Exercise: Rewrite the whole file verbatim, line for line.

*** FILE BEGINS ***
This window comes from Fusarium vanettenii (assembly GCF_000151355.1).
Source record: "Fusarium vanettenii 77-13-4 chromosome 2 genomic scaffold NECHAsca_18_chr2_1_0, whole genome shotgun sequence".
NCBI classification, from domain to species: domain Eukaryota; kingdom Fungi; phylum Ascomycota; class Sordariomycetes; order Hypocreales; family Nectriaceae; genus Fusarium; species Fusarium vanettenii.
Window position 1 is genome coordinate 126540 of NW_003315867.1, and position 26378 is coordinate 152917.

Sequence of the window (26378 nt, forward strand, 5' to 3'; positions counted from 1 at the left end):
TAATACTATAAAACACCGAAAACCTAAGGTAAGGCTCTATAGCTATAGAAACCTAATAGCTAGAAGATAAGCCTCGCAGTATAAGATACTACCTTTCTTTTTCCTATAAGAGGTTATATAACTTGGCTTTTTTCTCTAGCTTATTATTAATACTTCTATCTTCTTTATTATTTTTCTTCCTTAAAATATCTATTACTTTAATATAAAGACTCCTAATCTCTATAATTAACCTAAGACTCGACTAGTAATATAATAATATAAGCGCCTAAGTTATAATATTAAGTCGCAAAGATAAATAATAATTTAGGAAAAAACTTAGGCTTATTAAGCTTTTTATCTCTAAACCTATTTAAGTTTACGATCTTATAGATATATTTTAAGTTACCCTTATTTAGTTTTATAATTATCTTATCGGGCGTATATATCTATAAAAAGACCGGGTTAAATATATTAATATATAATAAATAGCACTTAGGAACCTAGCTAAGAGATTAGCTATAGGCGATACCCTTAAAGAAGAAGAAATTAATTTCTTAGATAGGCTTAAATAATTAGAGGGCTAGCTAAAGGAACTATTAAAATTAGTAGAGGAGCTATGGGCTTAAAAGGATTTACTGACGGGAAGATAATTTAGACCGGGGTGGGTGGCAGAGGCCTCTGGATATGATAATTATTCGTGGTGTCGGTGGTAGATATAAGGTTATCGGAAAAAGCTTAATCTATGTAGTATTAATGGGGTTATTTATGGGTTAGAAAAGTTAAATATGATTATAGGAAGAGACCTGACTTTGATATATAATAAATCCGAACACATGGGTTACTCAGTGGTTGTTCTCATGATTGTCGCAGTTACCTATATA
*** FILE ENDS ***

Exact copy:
This window comes from Fusarium vanettenii (assembly GCF_000151355.1).
Source record: "Fusarium vanettenii 77-13-4 chromosome 2 genomic scaffold NECHAsca_18_chr2_1_0, whole genome shotgun sequence".
NCBI classification, from domain to species: domain Eukaryota; kingdom Fungi; phylum Ascomycota; class Sordariomycetes; order Hypocreales; family Nectriaceae; genus Fusarium; species Fusarium vanettenii.
Window position 1 is genome coordinate 126540 of NW_003315867.1, and position 26378 is coordinate 152917.

Sequence of the window (26378 nt, forward strand, 5' to 3'; positions counted from 1 at the left end):
TAATACTATAAAACACCGAAAACCTAAGGTAAGGCTCTATAGCTATAGAAACCTAATAGCTAGAAGATAAGCCTCGCAGTATAAGATACTACCTTTCTTTTTCCTATAAGAGGTTATATAACTTGGCTTTTTTCTCTAGCTTATTATTAATACTTCTATCTTCTTTATTATTTTTCTTCCTTAAAATATCTATTACTTTAATATAAAGACTCCTAATCTCTATAATTAACCTAAGACTCGACTAGTAATATAATAATATAAGCGCCTAAGTTATAATATTAAGTCGCAAAGATAAATAATAATTTAGGAAAAAACTTAGGCTTATTAAGCTTTTTATCTCTAAACCTATTTAAGTTTACGATCTTATAGATATATTTTAAGTTACCCTTATTTAGTTTTATAATTATCTTATCGGGCGTATATATCTATAAAAAGACCGGGTTAAATATATTAATATATAATAAATAGCACTTAGGAACCTAGCTAAGAGATTAGCTATAGGCGATACCCTTAAAGAAGAAGAAATTAATTTCTTAGATAGGCTTAAATAATTAGAGGGCTAGCTAAAGGAACTATTAAAATTAGTAGAGGAGCTATGGGCTTAAAAGGATTTACTGACGGGAAGATAATTTAGACCGGGGTGGGTGGCAGAGGCCTCTGGATATGATAATTATTCGTGGTGTCGGTGGTAGATATAAGGTTATCGGAAAAAGCTTAATCTATGTAGTATTAATGGGGTTATTTATGGGTTAGAAAAGTTAAATATGATTATAGGAAGAGACCTGACTTTGATATATAATAAATCCGAACACATGGGTTACTCAGTGGTTGTTCTCATGATTGTCGCAGTTACCTATATA